At work however this is very different. Even at the the biggest companies in the world, it is much more reasonable to know who the experts are on a given subject, and what groups or individuals can ensure accuracy of information about products, people, process, etc. Despite this, company knowledge repositories are silent on this concept of accuracy and verification. Yes, you most likely know when the content was last updated. You may even knowwho last updated. But in your organization which relies on a relative few knowledge creators, your knowledge consumers need a clear stamp of approval to trust this content is accurate.

Imagine a sales team which is using a wiki as their knowledge base. The reps also know how quickly knowledge changes, and while they may have taken a look at the wiki (or not), it is unclear who has verified the accuracy of content they find, or when it was last verified. So just to be sure they message a sales engineer or walk up to a product manager and tap their shoulder. While the rep thinks they are getting to their solution faster, the subject matter experts are cursing under their breath, answering the same question 3 times in a day from different people. And distracting experts costs money; a recent study shows that it takes an average of 23 minutes and 15 seconds to recover from an interruption! One-off messages and shoulder taps don’t scale, especially when a few experts get engaged by tens and eventually hundreds or thousands of colleagues all needing their help. So while the knowledge could be in the wiki, it doesn’t matter. Your employees don’t trust it. Without that trust, your wiki fails.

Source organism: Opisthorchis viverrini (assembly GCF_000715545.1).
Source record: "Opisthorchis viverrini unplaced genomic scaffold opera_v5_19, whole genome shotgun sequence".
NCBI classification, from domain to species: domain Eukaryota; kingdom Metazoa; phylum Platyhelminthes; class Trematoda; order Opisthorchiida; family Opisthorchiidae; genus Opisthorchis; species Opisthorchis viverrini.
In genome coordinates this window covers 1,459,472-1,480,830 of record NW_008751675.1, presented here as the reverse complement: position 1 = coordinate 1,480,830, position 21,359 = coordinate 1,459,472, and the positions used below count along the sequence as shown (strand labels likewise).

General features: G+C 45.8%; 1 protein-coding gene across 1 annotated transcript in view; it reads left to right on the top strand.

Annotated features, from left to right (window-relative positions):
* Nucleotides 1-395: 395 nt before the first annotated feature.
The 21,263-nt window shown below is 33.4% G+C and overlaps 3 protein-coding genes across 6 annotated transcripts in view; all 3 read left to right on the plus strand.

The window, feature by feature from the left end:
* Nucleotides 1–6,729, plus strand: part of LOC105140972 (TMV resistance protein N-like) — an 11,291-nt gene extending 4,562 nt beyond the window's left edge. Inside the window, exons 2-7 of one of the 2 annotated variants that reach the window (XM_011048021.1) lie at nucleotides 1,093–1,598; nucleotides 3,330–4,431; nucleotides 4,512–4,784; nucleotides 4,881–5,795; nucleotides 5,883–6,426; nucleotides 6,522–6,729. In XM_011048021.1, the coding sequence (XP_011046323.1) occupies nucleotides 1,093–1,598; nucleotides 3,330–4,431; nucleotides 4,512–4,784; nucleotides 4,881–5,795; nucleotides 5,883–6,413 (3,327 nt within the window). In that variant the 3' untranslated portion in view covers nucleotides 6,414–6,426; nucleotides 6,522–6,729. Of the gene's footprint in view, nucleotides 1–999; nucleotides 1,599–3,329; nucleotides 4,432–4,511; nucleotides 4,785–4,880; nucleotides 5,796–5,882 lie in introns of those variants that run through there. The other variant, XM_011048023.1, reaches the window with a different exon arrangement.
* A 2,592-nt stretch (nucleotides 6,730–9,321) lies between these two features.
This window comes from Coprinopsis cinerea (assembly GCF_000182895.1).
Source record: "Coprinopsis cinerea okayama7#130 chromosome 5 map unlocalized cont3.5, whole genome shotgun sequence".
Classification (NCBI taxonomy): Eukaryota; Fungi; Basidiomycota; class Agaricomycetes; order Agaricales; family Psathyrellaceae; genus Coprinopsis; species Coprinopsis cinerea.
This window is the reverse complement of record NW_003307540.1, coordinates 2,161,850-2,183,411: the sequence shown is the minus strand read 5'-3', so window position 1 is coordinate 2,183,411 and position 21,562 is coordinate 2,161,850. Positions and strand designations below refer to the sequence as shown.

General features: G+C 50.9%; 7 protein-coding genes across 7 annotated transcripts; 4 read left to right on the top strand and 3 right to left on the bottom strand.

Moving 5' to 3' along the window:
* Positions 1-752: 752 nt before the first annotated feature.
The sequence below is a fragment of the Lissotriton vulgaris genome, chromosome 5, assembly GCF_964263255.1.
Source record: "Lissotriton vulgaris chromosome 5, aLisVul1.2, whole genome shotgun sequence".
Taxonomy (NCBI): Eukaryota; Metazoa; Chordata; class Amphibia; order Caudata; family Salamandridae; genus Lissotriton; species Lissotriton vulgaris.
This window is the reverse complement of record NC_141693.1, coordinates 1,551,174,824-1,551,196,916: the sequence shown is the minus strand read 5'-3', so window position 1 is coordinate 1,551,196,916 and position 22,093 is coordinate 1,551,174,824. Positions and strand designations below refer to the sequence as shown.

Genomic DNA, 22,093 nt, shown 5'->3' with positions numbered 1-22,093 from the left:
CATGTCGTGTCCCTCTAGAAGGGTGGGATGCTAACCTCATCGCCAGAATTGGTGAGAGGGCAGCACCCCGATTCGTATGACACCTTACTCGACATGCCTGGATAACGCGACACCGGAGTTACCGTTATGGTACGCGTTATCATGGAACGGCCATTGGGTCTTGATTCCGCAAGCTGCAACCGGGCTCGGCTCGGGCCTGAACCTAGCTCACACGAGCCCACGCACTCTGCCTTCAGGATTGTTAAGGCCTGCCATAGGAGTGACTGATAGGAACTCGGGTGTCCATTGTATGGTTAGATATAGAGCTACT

So what's the solution then?

Context awareness is the future of enterprise knowledge repositories

As mentioned, Google's Knowledge Graph brings key content from sources like Wikipedia and embeds it right along side your search results so you don't even have open a new window. At work, think about the various aspects of knowledge we need to do our job, and then think about when we need it.

  • I want the latest competitive intel when I am preparing to sell to a prospect that I know is also looking at that company.

  • I want to know how to use this app when I am trying to use it.